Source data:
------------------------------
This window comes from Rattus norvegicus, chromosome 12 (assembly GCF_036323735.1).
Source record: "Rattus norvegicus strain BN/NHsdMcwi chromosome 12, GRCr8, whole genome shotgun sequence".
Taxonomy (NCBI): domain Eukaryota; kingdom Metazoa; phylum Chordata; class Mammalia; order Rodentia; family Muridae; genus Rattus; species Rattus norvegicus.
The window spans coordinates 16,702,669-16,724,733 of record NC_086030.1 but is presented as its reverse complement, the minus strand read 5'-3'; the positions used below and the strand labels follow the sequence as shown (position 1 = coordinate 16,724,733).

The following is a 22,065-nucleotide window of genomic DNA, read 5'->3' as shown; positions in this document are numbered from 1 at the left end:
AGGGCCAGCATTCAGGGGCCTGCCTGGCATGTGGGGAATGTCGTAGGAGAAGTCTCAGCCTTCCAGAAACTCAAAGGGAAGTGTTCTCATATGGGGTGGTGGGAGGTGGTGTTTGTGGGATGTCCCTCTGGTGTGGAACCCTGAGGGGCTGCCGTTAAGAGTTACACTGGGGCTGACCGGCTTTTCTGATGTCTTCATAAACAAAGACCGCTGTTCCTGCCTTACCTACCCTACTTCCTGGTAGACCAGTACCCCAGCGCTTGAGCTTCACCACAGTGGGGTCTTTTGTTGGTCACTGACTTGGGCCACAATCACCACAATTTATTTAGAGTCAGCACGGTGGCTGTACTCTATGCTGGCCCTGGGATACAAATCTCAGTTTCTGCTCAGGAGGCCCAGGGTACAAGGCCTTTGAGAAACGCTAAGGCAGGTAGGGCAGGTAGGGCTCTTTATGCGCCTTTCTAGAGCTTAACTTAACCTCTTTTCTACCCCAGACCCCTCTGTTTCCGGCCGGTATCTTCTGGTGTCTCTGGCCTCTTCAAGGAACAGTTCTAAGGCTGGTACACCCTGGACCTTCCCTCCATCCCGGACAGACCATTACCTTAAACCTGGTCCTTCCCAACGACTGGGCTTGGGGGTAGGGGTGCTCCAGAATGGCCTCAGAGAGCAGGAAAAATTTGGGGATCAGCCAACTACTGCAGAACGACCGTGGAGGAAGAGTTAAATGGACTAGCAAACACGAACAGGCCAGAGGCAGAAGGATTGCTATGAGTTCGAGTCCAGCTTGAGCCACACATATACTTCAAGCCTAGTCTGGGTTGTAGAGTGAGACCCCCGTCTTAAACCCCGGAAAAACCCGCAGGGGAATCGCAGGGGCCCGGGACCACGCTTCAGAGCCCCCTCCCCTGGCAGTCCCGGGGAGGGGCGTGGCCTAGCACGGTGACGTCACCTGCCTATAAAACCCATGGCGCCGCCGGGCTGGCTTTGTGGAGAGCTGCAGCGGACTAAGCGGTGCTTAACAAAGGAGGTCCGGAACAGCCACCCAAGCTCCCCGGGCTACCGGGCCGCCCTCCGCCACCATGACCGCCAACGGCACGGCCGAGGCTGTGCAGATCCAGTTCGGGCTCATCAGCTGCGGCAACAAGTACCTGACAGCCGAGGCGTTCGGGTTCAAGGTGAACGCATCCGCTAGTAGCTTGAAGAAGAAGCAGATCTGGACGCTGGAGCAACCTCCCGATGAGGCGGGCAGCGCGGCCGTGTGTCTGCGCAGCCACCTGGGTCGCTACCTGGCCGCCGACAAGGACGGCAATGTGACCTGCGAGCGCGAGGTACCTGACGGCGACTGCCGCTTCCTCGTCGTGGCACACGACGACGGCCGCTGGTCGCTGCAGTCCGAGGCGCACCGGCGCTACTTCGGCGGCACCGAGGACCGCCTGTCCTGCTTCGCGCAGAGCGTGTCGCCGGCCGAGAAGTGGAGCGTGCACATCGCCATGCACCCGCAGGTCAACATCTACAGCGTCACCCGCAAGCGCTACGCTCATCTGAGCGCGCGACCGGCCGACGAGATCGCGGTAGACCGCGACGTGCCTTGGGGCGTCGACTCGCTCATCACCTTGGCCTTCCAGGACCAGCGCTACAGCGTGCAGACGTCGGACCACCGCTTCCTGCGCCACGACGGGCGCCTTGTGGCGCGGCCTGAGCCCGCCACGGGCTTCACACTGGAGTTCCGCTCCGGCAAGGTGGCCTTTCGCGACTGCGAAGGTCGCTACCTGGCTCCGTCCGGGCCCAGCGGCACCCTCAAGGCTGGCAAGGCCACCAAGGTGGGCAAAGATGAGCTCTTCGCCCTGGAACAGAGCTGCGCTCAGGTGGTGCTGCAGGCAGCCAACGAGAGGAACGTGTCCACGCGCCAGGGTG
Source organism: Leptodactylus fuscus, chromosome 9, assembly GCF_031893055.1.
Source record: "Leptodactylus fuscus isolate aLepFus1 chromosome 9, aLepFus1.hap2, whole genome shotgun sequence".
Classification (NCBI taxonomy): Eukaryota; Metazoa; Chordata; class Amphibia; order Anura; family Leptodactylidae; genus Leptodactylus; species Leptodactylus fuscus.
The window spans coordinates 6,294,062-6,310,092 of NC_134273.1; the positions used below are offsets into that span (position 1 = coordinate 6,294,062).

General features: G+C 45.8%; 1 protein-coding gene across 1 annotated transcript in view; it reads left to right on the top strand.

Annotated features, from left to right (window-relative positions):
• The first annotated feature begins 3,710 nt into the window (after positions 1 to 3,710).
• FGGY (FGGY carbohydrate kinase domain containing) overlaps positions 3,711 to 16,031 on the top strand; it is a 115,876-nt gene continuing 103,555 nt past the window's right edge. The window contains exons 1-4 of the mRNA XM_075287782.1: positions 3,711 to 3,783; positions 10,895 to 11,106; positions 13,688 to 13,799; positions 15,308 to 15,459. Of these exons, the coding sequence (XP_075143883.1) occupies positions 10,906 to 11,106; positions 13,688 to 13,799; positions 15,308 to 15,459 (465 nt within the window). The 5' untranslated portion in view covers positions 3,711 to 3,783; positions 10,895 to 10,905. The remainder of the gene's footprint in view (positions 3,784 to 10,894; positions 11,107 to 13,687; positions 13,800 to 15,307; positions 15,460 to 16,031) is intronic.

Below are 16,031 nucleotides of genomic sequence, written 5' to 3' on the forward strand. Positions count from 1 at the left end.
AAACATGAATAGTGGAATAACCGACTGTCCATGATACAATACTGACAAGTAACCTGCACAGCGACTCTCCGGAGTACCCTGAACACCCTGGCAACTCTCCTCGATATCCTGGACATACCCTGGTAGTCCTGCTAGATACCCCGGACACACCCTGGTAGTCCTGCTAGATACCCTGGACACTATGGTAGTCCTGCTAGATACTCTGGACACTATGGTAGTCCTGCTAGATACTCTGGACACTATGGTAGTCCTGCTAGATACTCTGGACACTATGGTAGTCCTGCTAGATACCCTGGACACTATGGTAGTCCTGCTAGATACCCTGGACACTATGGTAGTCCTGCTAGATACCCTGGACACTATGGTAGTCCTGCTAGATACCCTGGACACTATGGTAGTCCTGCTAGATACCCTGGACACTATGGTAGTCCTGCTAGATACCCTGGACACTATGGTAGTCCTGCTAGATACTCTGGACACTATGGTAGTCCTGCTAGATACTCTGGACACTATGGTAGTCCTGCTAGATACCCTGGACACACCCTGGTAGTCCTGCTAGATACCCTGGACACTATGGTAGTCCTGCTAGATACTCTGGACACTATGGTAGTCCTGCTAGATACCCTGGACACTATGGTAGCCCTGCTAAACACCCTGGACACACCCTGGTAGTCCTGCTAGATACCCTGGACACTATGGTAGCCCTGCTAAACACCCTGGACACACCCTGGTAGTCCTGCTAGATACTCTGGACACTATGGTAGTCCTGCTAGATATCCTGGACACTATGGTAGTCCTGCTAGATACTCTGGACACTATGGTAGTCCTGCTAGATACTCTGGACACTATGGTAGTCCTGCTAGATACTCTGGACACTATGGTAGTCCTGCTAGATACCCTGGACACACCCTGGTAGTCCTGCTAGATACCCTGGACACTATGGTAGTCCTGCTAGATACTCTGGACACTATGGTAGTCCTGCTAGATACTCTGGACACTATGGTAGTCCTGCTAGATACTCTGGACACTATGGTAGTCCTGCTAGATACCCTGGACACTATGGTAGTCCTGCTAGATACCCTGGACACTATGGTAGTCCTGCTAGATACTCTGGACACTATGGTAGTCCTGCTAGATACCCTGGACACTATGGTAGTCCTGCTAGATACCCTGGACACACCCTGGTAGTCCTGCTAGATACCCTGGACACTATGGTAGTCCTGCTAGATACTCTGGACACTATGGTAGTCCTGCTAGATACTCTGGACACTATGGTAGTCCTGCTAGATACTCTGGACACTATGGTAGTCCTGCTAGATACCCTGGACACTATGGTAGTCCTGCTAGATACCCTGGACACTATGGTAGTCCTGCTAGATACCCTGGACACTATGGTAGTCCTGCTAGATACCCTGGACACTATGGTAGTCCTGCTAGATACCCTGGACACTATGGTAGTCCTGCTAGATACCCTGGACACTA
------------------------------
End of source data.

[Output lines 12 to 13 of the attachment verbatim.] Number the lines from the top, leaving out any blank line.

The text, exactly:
Annotated features, from left to right (window-relative positions):
• The first annotated feature begins 3,710 nt into the window (after positions 1 to 3,710).